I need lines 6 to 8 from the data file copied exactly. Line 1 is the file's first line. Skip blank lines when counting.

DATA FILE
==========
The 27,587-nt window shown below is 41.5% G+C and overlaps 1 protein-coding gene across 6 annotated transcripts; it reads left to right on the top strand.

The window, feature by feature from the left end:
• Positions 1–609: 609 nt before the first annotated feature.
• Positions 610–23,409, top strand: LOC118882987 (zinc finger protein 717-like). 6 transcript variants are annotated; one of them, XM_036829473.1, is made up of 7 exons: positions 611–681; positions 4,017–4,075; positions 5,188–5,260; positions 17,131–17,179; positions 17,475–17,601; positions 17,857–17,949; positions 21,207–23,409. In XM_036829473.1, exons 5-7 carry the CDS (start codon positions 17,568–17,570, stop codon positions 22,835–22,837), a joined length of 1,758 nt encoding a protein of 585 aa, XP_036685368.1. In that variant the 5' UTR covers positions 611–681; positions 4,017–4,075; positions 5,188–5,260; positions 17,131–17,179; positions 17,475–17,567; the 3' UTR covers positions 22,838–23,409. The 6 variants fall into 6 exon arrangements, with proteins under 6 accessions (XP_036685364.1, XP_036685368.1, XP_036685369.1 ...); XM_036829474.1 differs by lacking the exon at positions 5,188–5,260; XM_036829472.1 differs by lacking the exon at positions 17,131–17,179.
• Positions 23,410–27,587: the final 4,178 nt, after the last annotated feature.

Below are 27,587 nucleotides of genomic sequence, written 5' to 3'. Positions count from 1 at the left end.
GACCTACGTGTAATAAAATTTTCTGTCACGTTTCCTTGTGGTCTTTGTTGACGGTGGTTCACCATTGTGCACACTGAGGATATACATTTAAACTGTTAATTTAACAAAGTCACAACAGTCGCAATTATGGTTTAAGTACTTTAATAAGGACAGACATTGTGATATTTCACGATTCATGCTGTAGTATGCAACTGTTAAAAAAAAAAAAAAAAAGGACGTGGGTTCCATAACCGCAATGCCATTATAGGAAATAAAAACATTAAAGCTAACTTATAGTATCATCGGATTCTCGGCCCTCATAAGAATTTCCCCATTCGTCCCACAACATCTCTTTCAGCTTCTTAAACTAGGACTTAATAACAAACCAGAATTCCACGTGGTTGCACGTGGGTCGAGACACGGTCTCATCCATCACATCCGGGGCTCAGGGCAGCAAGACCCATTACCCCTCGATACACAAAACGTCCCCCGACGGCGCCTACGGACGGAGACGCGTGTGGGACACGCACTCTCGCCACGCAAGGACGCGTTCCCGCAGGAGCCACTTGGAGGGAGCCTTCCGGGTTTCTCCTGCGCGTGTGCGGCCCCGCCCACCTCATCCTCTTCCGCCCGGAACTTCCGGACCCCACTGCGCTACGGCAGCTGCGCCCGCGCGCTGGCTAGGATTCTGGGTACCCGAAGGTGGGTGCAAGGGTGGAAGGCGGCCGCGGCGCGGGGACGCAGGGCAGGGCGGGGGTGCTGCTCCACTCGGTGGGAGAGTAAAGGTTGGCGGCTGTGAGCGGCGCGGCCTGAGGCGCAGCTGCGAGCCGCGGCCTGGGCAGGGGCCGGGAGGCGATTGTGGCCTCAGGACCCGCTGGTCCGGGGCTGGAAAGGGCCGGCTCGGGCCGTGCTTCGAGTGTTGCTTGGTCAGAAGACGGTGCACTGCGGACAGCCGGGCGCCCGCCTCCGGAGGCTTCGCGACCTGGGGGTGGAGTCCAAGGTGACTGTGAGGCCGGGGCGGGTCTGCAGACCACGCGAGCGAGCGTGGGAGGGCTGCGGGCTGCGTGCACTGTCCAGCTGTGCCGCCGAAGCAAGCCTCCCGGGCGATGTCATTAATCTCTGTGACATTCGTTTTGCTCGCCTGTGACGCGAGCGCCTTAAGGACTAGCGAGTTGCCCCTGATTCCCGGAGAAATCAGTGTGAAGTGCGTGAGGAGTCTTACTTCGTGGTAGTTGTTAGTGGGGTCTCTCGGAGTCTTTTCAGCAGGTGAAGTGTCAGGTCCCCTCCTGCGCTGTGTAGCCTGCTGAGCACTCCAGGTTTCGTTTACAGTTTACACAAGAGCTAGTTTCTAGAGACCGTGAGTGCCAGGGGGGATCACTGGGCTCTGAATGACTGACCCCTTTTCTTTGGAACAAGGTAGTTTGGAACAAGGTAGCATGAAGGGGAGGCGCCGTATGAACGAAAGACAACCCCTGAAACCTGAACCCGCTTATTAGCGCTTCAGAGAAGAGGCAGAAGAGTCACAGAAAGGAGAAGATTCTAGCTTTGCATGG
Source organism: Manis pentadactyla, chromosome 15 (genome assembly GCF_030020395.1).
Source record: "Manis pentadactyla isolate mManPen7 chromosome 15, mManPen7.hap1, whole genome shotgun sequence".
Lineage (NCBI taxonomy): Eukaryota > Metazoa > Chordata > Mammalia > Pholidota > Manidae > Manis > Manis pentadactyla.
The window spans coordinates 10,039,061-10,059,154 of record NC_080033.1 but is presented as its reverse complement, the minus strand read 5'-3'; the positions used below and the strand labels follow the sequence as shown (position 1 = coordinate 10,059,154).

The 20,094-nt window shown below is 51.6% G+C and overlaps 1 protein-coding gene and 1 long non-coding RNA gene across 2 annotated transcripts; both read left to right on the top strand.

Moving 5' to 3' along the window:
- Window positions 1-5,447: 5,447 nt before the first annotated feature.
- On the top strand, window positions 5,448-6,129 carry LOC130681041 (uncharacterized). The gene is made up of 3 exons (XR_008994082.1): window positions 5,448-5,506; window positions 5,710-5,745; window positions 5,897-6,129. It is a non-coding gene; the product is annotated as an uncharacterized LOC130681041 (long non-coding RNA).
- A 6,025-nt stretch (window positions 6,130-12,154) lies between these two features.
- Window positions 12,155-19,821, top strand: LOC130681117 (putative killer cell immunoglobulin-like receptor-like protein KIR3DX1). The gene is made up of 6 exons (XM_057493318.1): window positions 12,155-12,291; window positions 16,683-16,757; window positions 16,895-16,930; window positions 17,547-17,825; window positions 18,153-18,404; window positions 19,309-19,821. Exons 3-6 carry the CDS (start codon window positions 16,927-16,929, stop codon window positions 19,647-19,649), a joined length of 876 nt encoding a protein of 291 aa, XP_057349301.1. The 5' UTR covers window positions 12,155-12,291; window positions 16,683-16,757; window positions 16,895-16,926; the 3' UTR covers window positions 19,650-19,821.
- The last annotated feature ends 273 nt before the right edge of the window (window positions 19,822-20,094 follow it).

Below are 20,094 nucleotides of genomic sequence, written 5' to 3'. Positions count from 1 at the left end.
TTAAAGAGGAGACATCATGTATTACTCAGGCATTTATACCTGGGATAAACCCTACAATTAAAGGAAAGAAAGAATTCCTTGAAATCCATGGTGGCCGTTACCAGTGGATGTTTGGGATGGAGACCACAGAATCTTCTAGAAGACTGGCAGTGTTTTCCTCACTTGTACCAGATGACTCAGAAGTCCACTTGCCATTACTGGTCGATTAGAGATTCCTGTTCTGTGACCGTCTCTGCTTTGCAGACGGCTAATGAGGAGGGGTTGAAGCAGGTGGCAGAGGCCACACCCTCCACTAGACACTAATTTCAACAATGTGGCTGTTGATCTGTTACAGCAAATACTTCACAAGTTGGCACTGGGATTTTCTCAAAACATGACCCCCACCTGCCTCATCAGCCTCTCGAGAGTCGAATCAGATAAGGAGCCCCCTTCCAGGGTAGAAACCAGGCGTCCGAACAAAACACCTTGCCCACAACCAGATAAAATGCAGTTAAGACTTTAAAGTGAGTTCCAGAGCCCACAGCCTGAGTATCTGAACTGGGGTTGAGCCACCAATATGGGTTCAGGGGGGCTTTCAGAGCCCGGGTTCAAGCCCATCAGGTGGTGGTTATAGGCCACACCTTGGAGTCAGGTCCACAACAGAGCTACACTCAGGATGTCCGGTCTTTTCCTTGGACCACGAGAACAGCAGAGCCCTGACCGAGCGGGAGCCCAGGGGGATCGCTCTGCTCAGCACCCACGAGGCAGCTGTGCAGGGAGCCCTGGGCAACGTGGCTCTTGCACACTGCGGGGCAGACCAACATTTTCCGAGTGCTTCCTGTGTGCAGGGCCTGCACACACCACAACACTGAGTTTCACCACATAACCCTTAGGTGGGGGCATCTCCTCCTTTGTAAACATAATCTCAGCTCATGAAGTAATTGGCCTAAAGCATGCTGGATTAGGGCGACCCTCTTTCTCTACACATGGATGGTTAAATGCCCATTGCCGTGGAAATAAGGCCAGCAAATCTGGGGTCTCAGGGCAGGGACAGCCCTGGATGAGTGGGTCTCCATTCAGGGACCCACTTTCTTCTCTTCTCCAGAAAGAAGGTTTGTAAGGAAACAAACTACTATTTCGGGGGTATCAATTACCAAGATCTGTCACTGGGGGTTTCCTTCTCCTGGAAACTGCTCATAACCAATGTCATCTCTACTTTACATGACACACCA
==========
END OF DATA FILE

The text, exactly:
Below are 27,587 nucleotides of genomic sequence, written 5' to 3'. Positions count from 1 at the left end.
GACCTACGTGTAATAAAATTTTCTGTCACGTTTCCTTGTGGTCTTTGTTGACGGTGGTTCACCATTGTGCACACTGAGGATATACATTTAAACTGTTAATTTAACAAAGTCACAACAGTCGCAATTATGGTTTAAGTACTTTAATAAGGACAGACATTGTGATATTTCACGATTCATGCTGTAGTATGCAACTGTTAAAAAAAAAAAAAAAAAGGACGTGGGTTCCATAACCGCAATGCCATTATAGGAAATAAAAACATTAAAGCTAACTTATAGTATCATCGGATTCTCGGCCCTCATAAGAATTTCCCCATTCGTCCCACAACATCTCTTTCAGCTTCTTAAACTAGGACTTAATAACAAACCAGAATTCCACGTGGTTGCACGTGGGTCGAGACACGGTCTCATCCATCACATCCGGGGCTCAGGGCAGCAAGACCCATTACCCCTCGATACACAAAACGTCCCCCGACGGCGCCTACGGACGGAGACGCGTGTGGGACACGCACTCTCGCCACGCAAGGACGCGTTCCCGCAGGAGCCACTTGGAGGGAGCCTTCCGGGTTTCTCCTGCGCGTGTGCGGCCCCGCCCACCTCATCCTCTTCCGCCCGGAACTTCCGGACCCCACTGCGCTACGGCAGCTGCGCCCGCGCGCTGGCTAGGATTCTGGGTACCCGAAGGTGGGTGCAAGGGTGGAAGGCGGCCGCGGCGCGGGGACGCAGGGCAGGGCGGGGGTGCTGCTCCACTCGGTGGGAGAGTAAAGGTTGGCGGCTGTGAGCGGCGCGGCCTGAGGCGCAGCTGCGAGCCGCGGCCTGGGCAGGGGCCGGGAGGCGATTGTGGCCTCAGGACCCGCTGGTCCGGGGCTGGAAAGGGCCGGCTCGGGCCGTGCTTCGAGTGTTGCTTGGTCAGAAGACGGTGCACTGCGGACAGCCGGGCGCCCGCCTCCGGAGGCTTCGCGACCTGGGGGTGGAGTCCAAGGTGACTGTGAGGCCGGGGCGGGTCTGCAGACCACGCGAGCGAGCGTGGGAGGGCTGCGGGCTGCGTGCACTGTCCAGCTGTGCCGCCGAAGCAAGCCTCCCGGGCGATGTCATTAATCTCTGTGACATTCGTTTTGCTCGCCTGTGACGCGAGCGCCTTAAGGACTAGCGAGTTGCCCCTGATTCCCGGAGAAATCAGTGTGAAGTGCGTGAGGAGTCTTACTTCGTGGTAGTTGTTAGTGGGGTCTCTCGGAGTCTTTTCAGCAGGTGAAGTGTCAGGTCCCCTCCTGCGCTGTGTAGCCTGCTGAGCACTCCAGGTTTCGTTTACAGTTTACACAAGAGCTAGTTTCTAGAGACCGTGAGTGCCAGGGGGGATCACTGGGCTCTGAATGACTGACCCCTTTTCTTTGGAACAAGGTAGTTTGGAACAAGGTAGCATGAAGGGGAGGCGCCGTATGAACGAAAGACAACCCCTGAAACCTGAACCCGCTTATTAGCGCTTCAGAGAAGAGGCAGAAGAGTCACAGAAAGGAGAAGATTCTAGCTTTGCATGG
Source organism: Manis pentadactyla, chromosome 15 (genome assembly GCF_030020395.1).